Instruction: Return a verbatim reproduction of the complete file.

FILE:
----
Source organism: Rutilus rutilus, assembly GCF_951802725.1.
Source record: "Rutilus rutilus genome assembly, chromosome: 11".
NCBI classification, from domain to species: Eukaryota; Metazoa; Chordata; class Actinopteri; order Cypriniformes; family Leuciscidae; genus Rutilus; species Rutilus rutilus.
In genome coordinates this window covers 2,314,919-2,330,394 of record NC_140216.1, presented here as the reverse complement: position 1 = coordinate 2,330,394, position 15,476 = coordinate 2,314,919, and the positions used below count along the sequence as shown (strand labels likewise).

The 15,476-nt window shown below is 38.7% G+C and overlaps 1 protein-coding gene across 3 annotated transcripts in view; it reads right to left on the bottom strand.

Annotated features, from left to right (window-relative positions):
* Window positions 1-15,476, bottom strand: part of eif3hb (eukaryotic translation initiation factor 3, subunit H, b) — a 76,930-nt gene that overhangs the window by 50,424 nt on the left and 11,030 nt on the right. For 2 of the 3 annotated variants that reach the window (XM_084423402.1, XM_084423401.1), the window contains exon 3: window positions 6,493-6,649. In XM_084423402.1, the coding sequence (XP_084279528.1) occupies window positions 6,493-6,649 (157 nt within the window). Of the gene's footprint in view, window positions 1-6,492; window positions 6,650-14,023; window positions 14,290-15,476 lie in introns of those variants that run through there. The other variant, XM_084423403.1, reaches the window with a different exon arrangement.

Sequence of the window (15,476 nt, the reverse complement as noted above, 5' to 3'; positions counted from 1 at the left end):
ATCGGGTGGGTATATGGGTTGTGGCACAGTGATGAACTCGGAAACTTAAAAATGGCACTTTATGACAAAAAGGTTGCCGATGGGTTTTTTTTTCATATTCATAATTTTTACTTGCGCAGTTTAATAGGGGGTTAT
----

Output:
Source organism: Rutilus rutilus, assembly GCF_951802725.1.
Source record: "Rutilus rutilus genome assembly, chromosome: 11".
NCBI classification, from domain to species: Eukaryota; Metazoa; Chordata; class Actinopteri; order Cypriniformes; family Leuciscidae; genus Rutilus; species Rutilus rutilus.
In genome coordinates this window covers 2,314,919-2,330,394 of record NC_140216.1, presented here as the reverse complement: position 1 = coordinate 2,330,394, position 15,476 = coordinate 2,314,919, and the positions used below count along the sequence as shown (strand labels likewise).

The 15,476-nt window shown below is 38.7% G+C and overlaps 1 protein-coding gene across 3 annotated transcripts in view; it reads right to left on the bottom strand.

Annotated features, from left to right (window-relative positions):
* Window positions 1-15,476, bottom strand: part of eif3hb (eukaryotic translation initiation factor 3, subunit H, b) — a 76,930-nt gene that overhangs the window by 50,424 nt on the left and 11,030 nt on the right. For 2 of the 3 annotated variants that reach the window (XM_084423402.1, XM_084423401.1), the window contains exon 3: window positions 6,493-6,649. In XM_084423402.1, the coding sequence (XP_084279528.1) occupies window positions 6,493-6,649 (157 nt within the window). Of the gene's footprint in view, window positions 1-6,492; window positions 6,650-14,023; window positions 14,290-15,476 lie in introns of those variants that run through there. The other variant, XM_084423403.1, reaches the window with a different exon arrangement.

Sequence of the window (15,476 nt, the reverse complement as noted above, 5' to 3'; positions counted from 1 at the left end):
ATCGGGTGGGTATATGGGTTGTGGCACAGTGATGAACTCGGAAACTTAAAAATGGCACTTTATGACAAAAAGGTTGCCGATGGGTTTTTTTTTCATATTCATAATTTTTACTTGCGCAGTTTAATAGGGGGTTAT